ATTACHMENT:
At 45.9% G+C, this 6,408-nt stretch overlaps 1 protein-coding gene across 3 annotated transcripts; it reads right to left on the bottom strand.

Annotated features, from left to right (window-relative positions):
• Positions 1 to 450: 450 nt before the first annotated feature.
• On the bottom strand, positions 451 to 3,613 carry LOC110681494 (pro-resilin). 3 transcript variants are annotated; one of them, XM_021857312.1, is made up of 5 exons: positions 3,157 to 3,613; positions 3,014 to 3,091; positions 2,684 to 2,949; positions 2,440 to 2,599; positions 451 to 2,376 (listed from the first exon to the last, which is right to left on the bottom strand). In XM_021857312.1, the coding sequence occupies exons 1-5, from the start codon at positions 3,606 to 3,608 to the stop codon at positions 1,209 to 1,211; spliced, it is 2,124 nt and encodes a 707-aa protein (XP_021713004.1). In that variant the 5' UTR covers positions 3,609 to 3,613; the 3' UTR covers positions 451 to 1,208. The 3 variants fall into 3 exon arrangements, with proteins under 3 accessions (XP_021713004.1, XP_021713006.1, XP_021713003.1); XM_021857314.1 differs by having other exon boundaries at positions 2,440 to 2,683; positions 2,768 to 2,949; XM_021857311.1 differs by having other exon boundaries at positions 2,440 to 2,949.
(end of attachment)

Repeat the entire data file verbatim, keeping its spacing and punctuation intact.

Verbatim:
At 45.9% G+C, this 6,408-nt stretch overlaps 1 protein-coding gene across 3 annotated transcripts; it reads right to left on the bottom strand.

Annotated features, from left to right (window-relative positions):
• Positions 1 to 450: 450 nt before the first annotated feature.
• On the bottom strand, positions 451 to 3,613 carry LOC110681494 (pro-resilin). 3 transcript variants are annotated; one of them, XM_021857312.1, is made up of 5 exons: positions 3,157 to 3,613; positions 3,014 to 3,091; positions 2,684 to 2,949; positions 2,440 to 2,599; positions 451 to 2,376 (listed from the first exon to the last, which is right to left on the bottom strand). In XM_021857312.1, the coding sequence occupies exons 1-5, from the start codon at positions 3,606 to 3,608 to the stop codon at positions 1,209 to 1,211; spliced, it is 2,124 nt and encodes a 707-aa protein (XP_021713004.1). In that variant the 5' UTR covers positions 3,609 to 3,613; the 3' UTR covers positions 451 to 1,208. The 3 variants fall into 3 exon arrangements, with proteins under 3 accessions (XP_021713004.1, XP_021713006.1, XP_021713003.1); XM_021857314.1 differs by having other exon boundaries at positions 2,440 to 2,683; positions 2,768 to 2,949; XM_021857311.1 differs by having other exon boundaries at positions 2,440 to 2,949.